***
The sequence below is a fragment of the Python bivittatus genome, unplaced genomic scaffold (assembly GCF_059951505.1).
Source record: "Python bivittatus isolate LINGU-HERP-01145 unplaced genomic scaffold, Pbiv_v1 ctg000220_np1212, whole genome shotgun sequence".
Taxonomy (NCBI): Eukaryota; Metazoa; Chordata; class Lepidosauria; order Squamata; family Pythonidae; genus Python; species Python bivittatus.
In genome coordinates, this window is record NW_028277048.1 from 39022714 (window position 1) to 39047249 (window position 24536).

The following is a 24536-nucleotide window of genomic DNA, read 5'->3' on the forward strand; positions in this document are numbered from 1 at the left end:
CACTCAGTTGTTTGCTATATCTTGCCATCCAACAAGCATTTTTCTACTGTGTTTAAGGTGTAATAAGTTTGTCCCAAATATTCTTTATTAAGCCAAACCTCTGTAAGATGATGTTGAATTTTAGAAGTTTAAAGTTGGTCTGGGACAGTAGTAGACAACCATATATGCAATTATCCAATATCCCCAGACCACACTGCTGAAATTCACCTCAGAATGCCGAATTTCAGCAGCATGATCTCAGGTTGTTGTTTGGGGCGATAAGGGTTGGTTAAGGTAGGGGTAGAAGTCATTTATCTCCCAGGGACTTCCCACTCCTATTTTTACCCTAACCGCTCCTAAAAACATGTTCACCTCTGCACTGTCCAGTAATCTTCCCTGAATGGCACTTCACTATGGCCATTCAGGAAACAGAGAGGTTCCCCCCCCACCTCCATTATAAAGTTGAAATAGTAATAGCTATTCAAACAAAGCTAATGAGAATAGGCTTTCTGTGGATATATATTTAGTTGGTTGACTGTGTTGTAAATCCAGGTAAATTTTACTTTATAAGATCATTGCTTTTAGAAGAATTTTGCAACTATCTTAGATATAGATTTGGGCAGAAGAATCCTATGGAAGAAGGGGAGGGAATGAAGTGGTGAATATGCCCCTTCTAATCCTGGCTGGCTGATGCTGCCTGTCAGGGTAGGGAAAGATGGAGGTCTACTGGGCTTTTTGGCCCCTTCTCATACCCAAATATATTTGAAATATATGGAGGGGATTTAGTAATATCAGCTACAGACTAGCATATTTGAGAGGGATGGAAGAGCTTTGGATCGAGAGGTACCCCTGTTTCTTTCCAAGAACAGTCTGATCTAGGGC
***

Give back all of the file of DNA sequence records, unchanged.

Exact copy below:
The sequence below is a fragment of the Python bivittatus genome, unplaced genomic scaffold (assembly GCF_059951505.1).
Source record: "Python bivittatus isolate LINGU-HERP-01145 unplaced genomic scaffold, Pbiv_v1 ctg000220_np1212, whole genome shotgun sequence".
Taxonomy (NCBI): Eukaryota; Metazoa; Chordata; class Lepidosauria; order Squamata; family Pythonidae; genus Python; species Python bivittatus.
In genome coordinates, this window is record NW_028277048.1 from 39022714 (window position 1) to 39047249 (window position 24536).

The following is a 24536-nucleotide window of genomic DNA, read 5'->3' on the forward strand; positions in this document are numbered from 1 at the left end:
CACTCAGTTGTTTGCTATATCTTGCCATCCAACAAGCATTTTTCTACTGTGTTTAAGGTGTAATAAGTTTGTCCCAAATATTCTTTATTAAGCCAAACCTCTGTAAGATGATGTTGAATTTTAGAAGTTTAAAGTTGGTCTGGGACAGTAGTAGACAACCATATATGCAATTATCCAATATCCCCAGACCACACTGCTGAAATTCACCTCAGAATGCCGAATTTCAGCAGCATGATCTCAGGTTGTTGTTTGGGGCGATAAGGGTTGGTTAAGGTAGGGGTAGAAGTCATTTATCTCCCAGGGACTTCCCACTCCTATTTTTACCCTAACCGCTCCTAAAAACATGTTCACCTCTGCACTGTCCAGTAATCTTCCCTGAATGGCACTTCACTATGGCCATTCAGGAAACAGAGAGGTTCCCCCCCCACCTCCATTATAAAGTTGAAATAGTAATAGCTATTCAAACAAAGCTAATGAGAATAGGCTTTCTGTGGATATATATTTAGTTGGTTGACTGTGTTGTAAATCCAGGTAAATTTTACTTTATAAGATCATTGCTTTTAGAAGAATTTTGCAACTATCTTAGATATAGATTTGGGCAGAAGAATCCTATGGAAGAAGGGGAGGGAATGAAGTGGTGAATATGCCCCTTCTAATCCTGGCTGGCTGATGCTGCCTGTCAGGGTAGGGAAAGATGGAGGTCTACTGGGCTTTTTGGCCCCTTCTCATACCCAAATATATTTGAAATATATGGAGGGGATTTAGTAATATCAGCTACAGACTAGCATATTTGAGAGGGATGGAAGAGCTTTGGATCGAGAGGTACCCCTGTTTCTTTCCAAGAACAGTCTGATCTAGGGC